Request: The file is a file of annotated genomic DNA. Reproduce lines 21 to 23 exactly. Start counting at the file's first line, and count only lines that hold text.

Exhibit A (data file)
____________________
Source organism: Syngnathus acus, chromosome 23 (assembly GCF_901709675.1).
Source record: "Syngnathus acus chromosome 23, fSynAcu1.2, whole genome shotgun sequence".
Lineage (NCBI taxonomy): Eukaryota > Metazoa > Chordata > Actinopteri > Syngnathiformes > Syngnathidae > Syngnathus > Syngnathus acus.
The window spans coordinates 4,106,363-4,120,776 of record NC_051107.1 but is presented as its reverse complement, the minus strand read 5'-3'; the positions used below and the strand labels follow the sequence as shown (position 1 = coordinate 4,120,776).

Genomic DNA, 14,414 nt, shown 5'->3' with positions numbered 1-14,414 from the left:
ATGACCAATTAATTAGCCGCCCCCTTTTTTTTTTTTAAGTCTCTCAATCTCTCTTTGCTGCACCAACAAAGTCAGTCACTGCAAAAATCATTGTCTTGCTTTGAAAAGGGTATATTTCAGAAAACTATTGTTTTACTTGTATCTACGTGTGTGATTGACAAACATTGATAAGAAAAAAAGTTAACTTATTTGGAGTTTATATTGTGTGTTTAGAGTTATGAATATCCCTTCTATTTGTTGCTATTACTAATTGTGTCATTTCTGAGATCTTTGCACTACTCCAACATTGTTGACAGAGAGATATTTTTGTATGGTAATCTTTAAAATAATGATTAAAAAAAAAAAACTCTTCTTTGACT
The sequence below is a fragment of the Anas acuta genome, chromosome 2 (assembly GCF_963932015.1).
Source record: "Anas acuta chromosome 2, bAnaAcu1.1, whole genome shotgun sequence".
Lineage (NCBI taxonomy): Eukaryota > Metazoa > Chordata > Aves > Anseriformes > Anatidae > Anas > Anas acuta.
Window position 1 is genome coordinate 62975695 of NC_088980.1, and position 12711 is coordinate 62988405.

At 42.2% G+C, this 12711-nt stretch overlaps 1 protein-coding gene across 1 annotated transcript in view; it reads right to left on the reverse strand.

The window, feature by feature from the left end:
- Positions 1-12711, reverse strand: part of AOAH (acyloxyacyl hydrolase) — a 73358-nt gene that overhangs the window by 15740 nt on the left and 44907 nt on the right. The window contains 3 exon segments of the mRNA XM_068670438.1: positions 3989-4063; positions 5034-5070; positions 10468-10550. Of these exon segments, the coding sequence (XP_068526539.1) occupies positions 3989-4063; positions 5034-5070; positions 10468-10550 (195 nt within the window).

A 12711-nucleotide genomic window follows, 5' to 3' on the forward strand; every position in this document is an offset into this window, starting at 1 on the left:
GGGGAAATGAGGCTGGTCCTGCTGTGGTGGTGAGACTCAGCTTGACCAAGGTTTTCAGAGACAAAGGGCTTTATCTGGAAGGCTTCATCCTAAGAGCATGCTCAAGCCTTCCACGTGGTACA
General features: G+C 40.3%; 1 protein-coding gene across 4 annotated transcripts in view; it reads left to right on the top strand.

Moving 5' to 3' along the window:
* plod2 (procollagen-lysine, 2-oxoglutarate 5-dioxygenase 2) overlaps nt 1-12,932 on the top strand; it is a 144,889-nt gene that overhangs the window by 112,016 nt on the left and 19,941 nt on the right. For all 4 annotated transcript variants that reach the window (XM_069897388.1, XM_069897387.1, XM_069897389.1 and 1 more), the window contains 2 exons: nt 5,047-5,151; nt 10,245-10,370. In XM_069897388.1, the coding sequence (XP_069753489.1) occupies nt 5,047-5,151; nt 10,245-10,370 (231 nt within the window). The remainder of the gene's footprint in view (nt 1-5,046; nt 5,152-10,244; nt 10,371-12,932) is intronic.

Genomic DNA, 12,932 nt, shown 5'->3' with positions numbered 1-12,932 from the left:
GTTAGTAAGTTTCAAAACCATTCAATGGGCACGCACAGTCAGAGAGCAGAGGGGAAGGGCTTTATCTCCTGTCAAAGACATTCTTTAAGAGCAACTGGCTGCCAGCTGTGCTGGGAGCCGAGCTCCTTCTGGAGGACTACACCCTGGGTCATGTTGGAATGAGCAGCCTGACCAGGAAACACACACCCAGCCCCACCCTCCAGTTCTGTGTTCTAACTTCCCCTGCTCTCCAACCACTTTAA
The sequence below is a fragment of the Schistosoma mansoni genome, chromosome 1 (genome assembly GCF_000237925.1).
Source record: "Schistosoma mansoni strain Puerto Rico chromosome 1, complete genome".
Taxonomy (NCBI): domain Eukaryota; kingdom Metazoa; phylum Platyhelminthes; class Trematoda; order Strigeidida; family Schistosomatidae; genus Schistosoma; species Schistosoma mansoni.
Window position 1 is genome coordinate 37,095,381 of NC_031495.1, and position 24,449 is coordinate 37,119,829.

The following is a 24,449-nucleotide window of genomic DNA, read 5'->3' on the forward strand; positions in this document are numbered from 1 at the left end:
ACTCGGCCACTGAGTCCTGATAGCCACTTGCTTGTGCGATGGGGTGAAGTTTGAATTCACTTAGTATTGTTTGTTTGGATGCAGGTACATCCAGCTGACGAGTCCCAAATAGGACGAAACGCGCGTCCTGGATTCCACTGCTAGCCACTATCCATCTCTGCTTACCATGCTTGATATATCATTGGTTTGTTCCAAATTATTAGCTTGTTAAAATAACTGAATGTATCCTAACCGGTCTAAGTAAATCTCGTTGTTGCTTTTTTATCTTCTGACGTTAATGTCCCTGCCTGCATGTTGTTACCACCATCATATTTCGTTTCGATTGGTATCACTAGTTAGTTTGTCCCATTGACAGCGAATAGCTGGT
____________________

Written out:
The sequence below is a fragment of the Schistosoma mansoni genome, chromosome 1 (genome assembly GCF_000237925.1).
Source record: "Schistosoma mansoni strain Puerto Rico chromosome 1, complete genome".
Taxonomy (NCBI): domain Eukaryota; kingdom Metazoa; phylum Platyhelminthes; class Trematoda; order Strigeidida; family Schistosomatidae; genus Schistosoma; species Schistosoma mansoni.